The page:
The opening gambit at the Hong Kong Arts Festival’s Contemporary Dance Series this year is a piece titled Battle Zone in which four young men – two trained primarily in Chinese dance and contemporary dance, and two in street dance – engage each other in various twists on a traditional b-boy battle.
The socks-clad contingent of Kenny Leung (co-choreographer) and Henry Shum, and the trainers contingent of Yip Chan (co-choreographer) and Kaspy Ma, mix it up in arenas onstage defined by shifting pools of light (the work of Timmy Cheung) and a soundscape, by collaborator Peter Lenaerts, that feels alternatively claustrophobic and liberating.
Bringing street dance into the theatre and fusing it with other dance styles is not new, and some of the most interesting work, like that of the Brazilian Ritmos Family and London’s BirdGang, tell compelling stories.
In contrast, Battle Zone explores how each dancer culls movement to make it his own and how he uses it to claim space, shape space and protect space.
The preoccupation with space as a precious commodity is nowhere more intense than in Hong Kong, where the vast majority live in quarters that seem unimaginably tight to some. In the explosive movements that the restless Ma so impressively exploits, thrusting and jabbing at right angles, we see him demolishing walls and erecting new ones. Shum, on the other hand, seems constrained by vertical space, launching himself into heart-stopping spiraling air twists very close to the ground – as if drilling into a mountainside to make more space. Leung appears to reject the slim territory available to him on earth; he floats in air and dives into water with a poetic grace. Chan shares Leung’s lightness of movement but channels it into a more brittle and rapid-fire vocabulary.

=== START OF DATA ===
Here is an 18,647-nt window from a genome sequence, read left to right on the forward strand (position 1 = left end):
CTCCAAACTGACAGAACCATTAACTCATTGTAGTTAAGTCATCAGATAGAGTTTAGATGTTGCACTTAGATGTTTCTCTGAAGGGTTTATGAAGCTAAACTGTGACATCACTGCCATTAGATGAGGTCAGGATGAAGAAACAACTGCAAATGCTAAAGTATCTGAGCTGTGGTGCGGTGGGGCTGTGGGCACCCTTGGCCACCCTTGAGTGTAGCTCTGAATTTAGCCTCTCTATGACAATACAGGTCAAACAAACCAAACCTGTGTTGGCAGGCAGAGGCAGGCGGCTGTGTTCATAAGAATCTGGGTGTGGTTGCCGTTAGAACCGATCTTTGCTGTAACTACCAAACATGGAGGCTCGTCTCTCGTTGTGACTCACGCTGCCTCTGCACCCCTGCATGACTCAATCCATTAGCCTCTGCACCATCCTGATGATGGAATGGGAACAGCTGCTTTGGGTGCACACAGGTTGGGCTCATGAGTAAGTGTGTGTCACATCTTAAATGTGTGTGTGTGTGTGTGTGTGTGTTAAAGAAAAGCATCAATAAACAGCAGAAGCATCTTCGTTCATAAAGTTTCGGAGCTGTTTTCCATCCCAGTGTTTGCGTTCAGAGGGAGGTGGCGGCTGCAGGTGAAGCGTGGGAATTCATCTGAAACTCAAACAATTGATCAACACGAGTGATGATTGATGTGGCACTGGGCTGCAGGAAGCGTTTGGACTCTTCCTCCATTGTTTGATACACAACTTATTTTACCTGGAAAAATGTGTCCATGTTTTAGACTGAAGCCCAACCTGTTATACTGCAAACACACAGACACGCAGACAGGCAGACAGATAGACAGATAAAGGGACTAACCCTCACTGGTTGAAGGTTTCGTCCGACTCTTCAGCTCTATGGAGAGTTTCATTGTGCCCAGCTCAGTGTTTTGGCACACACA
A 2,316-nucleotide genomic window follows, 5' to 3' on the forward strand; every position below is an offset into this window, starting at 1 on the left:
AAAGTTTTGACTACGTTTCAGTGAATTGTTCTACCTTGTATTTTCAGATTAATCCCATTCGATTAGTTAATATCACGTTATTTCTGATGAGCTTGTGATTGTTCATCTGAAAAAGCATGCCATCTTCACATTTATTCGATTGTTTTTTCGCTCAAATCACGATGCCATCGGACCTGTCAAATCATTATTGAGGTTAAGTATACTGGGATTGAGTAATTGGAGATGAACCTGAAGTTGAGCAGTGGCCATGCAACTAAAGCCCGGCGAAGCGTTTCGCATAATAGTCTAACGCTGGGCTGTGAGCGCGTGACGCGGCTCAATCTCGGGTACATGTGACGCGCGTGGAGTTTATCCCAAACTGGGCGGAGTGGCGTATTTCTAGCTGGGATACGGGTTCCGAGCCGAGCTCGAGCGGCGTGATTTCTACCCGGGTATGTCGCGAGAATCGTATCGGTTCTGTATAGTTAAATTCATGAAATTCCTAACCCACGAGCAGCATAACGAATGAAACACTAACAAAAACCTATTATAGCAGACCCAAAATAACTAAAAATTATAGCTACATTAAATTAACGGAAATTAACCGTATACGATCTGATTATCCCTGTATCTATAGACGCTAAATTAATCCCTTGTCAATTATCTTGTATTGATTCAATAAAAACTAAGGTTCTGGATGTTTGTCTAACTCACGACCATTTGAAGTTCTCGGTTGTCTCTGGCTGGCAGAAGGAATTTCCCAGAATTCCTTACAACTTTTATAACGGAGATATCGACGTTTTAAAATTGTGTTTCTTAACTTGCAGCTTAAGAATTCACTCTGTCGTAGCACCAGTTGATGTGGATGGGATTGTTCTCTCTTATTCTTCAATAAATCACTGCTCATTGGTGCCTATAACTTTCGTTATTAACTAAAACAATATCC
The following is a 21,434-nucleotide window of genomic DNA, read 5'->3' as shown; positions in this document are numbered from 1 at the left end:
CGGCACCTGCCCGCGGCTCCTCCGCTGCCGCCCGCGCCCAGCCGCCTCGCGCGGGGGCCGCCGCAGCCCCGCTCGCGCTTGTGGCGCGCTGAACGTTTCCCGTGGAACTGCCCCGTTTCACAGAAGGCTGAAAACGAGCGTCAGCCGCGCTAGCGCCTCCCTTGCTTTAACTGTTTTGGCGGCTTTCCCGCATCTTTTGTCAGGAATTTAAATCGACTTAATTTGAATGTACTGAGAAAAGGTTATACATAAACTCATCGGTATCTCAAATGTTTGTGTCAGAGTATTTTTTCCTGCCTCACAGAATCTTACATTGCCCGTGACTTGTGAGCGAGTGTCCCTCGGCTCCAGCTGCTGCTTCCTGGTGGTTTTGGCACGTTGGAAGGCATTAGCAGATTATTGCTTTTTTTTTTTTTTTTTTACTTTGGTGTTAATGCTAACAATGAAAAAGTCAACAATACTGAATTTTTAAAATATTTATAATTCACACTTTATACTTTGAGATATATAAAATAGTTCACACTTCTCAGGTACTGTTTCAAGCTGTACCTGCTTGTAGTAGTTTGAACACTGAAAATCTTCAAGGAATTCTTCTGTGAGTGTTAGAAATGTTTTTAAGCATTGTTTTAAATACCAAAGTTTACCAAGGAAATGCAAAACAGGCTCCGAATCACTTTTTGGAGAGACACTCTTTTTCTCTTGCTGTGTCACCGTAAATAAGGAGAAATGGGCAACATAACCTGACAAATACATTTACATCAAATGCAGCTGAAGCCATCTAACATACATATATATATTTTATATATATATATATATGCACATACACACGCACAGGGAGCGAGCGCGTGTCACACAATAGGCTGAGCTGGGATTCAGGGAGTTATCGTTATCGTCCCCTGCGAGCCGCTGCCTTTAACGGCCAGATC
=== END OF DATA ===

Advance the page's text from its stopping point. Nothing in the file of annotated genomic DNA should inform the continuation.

The dancers occasionally move as one, but mostly they are rugged individualists; when they do interact, it is in the form of a negotiation – sometimes fraught, sometimes peace-making. Or they engage in a shared construction job involving invisible machinery. At one point, three of the men move in unison as if clearing a field with invisible machetes, while the fourth looks on.
This episode instantly evoked a scene in Christian Spuck’s Anna Karenina for Ballett Zürich, which was running simultaneously at the Grand Theatre next door. In that scene, compassionate landowner Konstantin Levin attempts to join the peasants who are mowing his fields with scythes. They deride his efforts, but he does not give up, and they soon come to accept him. Both movement and industrial soundtrack closely mirror the episode in Battle Zone described above. This juxtaposition of classical and street underscores their common ground, their perspective on dance as ‘battle.’ This can be a cordial competition or an outright conflict between dancers, even in the push-pull of a romantic pas de deux. It can also be a class struggle that ends in entente – as with Levin and his serfs – or in revolution.
Big-city ballet critics are on a mission to scout and christen the heirs apparent to George Balanchine, Kenneth MacMillan and Frederick Ashton, who propelled the ballet of Imperial Russia into the 20th century. Street dance is the lever that can catapult it into the 21st. And since we don’t expect the big-city critics to hang out on street corners smoking out the next battle, we need to keep sending the Kenny Leungs and Yip Chans of the world into the theatre.
Battle Zone was paired with Vortex, a work by Waysoon Poon for himself and Lo King-san, in which the pair drifts apart then together at a glacial pace and with a movement quality that is serene, almost meditative, and yet windblown and intense. The two men never actually make contact, though at times they are just inches apart, staring into each other’s eyes. They occasionally speak of each other in halting phrases that convey tenderness and intimacy but avoid conversation. The barely-there soundtrack by Peter Lenaerts reinforces the ardent yet tenuous connection between these two men.
This is a piece that never stops moving but because the movement is so slow it feels shrouded in stillness. In contrast, the feverish activity in Battle Zone is punctuated by many moments of stillness. Taken together, the two works prod us to find the movement in stillness and the stillness in movement, equally heroic in their slow, finely controlled shifts in body weight and in their space-conquering missions.
– The Hong Kong Jockey Club Contemporary Dance Series continues at the Hong Kong Arts Festival through Mar. 25, 2018, with mixed programs that feature more local choreographers. Click here for tickets and more information. –